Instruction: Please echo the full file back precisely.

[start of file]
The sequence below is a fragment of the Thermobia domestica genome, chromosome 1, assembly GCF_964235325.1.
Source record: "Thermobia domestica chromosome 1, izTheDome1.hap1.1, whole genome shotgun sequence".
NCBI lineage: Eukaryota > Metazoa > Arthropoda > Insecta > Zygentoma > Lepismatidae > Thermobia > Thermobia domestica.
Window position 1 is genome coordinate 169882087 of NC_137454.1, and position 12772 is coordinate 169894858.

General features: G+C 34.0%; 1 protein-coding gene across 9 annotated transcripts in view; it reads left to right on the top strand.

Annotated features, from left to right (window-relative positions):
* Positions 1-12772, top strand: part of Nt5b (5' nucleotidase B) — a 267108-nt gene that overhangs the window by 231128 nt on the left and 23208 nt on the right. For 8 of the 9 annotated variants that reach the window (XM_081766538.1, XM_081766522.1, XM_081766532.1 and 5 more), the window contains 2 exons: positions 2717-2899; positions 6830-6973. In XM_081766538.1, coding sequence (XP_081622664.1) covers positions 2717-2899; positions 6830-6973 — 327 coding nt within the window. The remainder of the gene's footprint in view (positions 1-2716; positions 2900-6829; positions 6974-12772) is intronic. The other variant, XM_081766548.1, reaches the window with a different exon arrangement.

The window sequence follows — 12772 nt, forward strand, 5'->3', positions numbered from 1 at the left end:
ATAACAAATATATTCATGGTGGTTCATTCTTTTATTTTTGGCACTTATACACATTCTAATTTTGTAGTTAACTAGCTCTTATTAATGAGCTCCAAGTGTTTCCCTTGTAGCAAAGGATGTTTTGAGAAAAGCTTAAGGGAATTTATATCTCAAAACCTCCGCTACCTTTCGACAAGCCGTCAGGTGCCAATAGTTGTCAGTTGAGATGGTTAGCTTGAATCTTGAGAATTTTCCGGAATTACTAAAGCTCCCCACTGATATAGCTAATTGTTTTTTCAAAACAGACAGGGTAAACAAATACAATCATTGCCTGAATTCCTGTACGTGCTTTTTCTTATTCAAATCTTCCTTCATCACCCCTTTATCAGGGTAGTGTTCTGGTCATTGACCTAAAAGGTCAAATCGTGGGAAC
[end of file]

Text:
The sequence below is a fragment of the Thermobia domestica genome, chromosome 1, assembly GCF_964235325.1.
Source record: "Thermobia domestica chromosome 1, izTheDome1.hap1.1, whole genome shotgun sequence".
NCBI lineage: Eukaryota > Metazoa > Arthropoda > Insecta > Zygentoma > Lepismatidae > Thermobia > Thermobia domestica.
Window position 1 is genome coordinate 169882087 of NC_137454.1, and position 12772 is coordinate 169894858.

General features: G+C 34.0%; 1 protein-coding gene across 9 annotated transcripts in view; it reads left to right on the top strand.

Annotated features, from left to right (window-relative positions):
* Positions 1-12772, top strand: part of Nt5b (5' nucleotidase B) — a 267108-nt gene that overhangs the window by 231128 nt on the left and 23208 nt on the right. For 8 of the 9 annotated variants that reach the window (XM_081766538.1, XM_081766522.1, XM_081766532.1 and 5 more), the window contains 2 exons: positions 2717-2899; positions 6830-6973. In XM_081766538.1, coding sequence (XP_081622664.1) covers positions 2717-2899; positions 6830-6973 — 327 coding nt within the window. The remainder of the gene's footprint in view (positions 1-2716; positions 2900-6829; positions 6974-12772) is intronic. The other variant, XM_081766548.1, reaches the window with a different exon arrangement.

The window sequence follows — 12772 nt, forward strand, 5'->3', positions numbered from 1 at the left end:
ATAACAAATATATTCATGGTGGTTCATTCTTTTATTTTTGGCACTTATACACATTCTAATTTTGTAGTTAACTAGCTCTTATTAATGAGCTCCAAGTGTTTCCCTTGTAGCAAAGGATGTTTTGAGAAAAGCTTAAGGGAATTTATATCTCAAAACCTCCGCTACCTTTCGACAAGCCGTCAGGTGCCAATAGTTGTCAGTTGAGATGGTTAGCTTGAATCTTGAGAATTTTCCGGAATTACTAAAGCTCCCCACTGATATAGCTAATTGTTTTTTCAAAACAGACAGGGTAAACAAATACAATCATTGCCTGAATTCCTGTACGTGCTTTTTCTTATTCAAATCTTCCTTCATCACCCCTTTATCAGGGTAGTGTTCTGGTCATTGACCTAAAAGGTCAAATCGTGGGAAC